CLEVELAND — Pope Francis’s repeated calls for mercy and for the church to hear voices from the peripheries is an invitation to accept that the Holy Spirit speaks not just to church leaders but to all the baptized, Cardinal Joseph W. Tobin of Newark, New Jersey, said in an online lecture.
Those calls are the hallmark of the pope’s efforts to change the life of the church, the cardinal said May 4 in his talk, “Synodality and the Long Game of Pope Francis,” for the annual Cardinal Bernardin Common Cause Lecture at Loyola University Chicago’s Hank Center for the Catholic Intellectual Heritage.
To bring about that change, the pope has focused on synodality as the path forward, influenced by his experience as a church leader in Argentina, he explained.
“One way we can look at this is that the election of Pope Francis opened up the rest of the world to the rich theological foment of the church in Latin America, with its strong sense of mission, encounter, the peripheries and mercy. And many, including church leaders in this country, have found that shift to be uncomfortable,” Tobin said.
“They shouldn’t because it didn’t start with Francis and I believe it’s not going away anytime soon,” he added.
The path toward synodality, the cardinal continued, will require the church to undergo its own conversion, “a new way of understanding and approaching how we carry out our mission.”
He said the pope has devoted his papacy toward seeking a church that walks with others on a long journey into the world as the body of Christ, “a journey that fosters ongoing conversion and ultimately calls us to mercy.”
“(We are) disciples journeying together, companions on the journey who are to be of mutual service to one another, people walking in history toward fulfillment of the kingdom, walking together with Christ,” he said.
Tobin recalled that it was St. John XXIII who set the course toward becoming a church of mercy by calling together the Second Vatican Council and, in his opening address, urging participants to serve as “medicine of mercy” rather than “a spirit of severity.”
Seeing the need for a merciful response to years of human suffering in the first half of the 20th century, St. John XXIII discerned that the church had to be intentional in its witness and “create a blueprinting for the engine to power the church” into its third millennium, he said.
Vatican II produced that blueprint, Tobin said, but noted that other popes continued the work. He said St. John Paul II made sure it “kept to the exact specifications required” and Pope Benedict XVI put the finishing touches on the propulsion engine “and now Pope Francis has flipped the switch to on.”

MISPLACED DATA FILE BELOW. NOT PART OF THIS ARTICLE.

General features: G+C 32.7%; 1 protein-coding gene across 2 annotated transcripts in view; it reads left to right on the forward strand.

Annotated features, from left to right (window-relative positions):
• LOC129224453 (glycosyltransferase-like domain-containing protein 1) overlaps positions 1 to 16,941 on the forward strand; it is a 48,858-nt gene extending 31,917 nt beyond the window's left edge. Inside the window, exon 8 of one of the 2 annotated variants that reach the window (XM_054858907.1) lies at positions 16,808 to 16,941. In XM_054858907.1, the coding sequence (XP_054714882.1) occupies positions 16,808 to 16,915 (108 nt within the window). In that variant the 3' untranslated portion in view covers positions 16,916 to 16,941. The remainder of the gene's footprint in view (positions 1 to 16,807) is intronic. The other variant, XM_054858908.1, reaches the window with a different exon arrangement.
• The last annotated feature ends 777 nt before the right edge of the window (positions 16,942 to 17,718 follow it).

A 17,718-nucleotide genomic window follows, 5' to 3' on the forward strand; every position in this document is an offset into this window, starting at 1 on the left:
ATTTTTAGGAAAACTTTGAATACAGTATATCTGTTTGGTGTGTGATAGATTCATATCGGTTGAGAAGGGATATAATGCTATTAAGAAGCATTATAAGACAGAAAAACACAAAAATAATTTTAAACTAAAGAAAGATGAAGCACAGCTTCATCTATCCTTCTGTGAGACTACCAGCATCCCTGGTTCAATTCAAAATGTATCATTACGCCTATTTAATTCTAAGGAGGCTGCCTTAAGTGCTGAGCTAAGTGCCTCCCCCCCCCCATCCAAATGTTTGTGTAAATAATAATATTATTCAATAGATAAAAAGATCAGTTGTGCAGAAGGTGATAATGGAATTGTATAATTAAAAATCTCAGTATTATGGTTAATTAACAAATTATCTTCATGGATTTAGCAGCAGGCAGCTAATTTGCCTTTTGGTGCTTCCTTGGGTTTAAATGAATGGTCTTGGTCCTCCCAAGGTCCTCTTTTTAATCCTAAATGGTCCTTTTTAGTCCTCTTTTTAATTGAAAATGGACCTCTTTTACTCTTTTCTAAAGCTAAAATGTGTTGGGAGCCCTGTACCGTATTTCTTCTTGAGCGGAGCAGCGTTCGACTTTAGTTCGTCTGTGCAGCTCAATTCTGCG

Describing how Pope Francis “is revving up the engine to see what it can do,” Tobin said those who feel most threatened by including those on the peripheries in the life of the church are those “with the most engineered grasp of all the norms and canons (of church law).”
“To this I would posit, you can be the most knowledgeable mechanic on earth and still be a rotten driver,” Tobin said.
Synodality, he said, requires that voices throughout the church are welcomed and heard.
The cardinal again turned to St. John XXIII, recalling how he urged Vatican II’s participants to “open the window.”
“We always associated this with letting in fresh air,” Tobin said. “But something else happens when you open a window. You can hear what the people outside, those below your window, are saying.
Such openness is at the root of synodality that Pope Francis seeks for the church, he said.
“Ideally, a synodal environment should give us a living snapshot of where the Holy Spirit is active in the church or an ecclesial cardiogram, if you will,” he said.
Hearing from people who have not always been heard “can soften our hearts and give us bishops the confidence to know that yes, that new thing that we are discerning is a movement of the Holy Spirit because the people hear it also.”
It’s not just the church leaders who have all the answers, he noted, suggesting that the integration of all parts of the body of Christ is key to achieving true synodality.
“Imagine a body in which the outer extremities are cold and gray,” he said. “The heart may be beating but the life force is not reaching the extremities.”
In response to a question from a viewer after the lecture, Tobin said he expects laypeople will be part of that planned 2022 Synod of Bishops that will look at synodality.
“I think the synod is going to have a different look coming up, and there’s going to be a forum where laypeople and ordained members will be together in preparation for the final stages of the synod,” he said.
“If we’re going to be consistent with the gift of the Holy Spirit that’s given at baptism and also recognize the diversity in the body of Christ that we are different members but a single body, then we have to reimagine how synods are going to take place,” he said.
“In reimagining,” he added, “I think there’s going to be a new wineskin to hold the new wine.”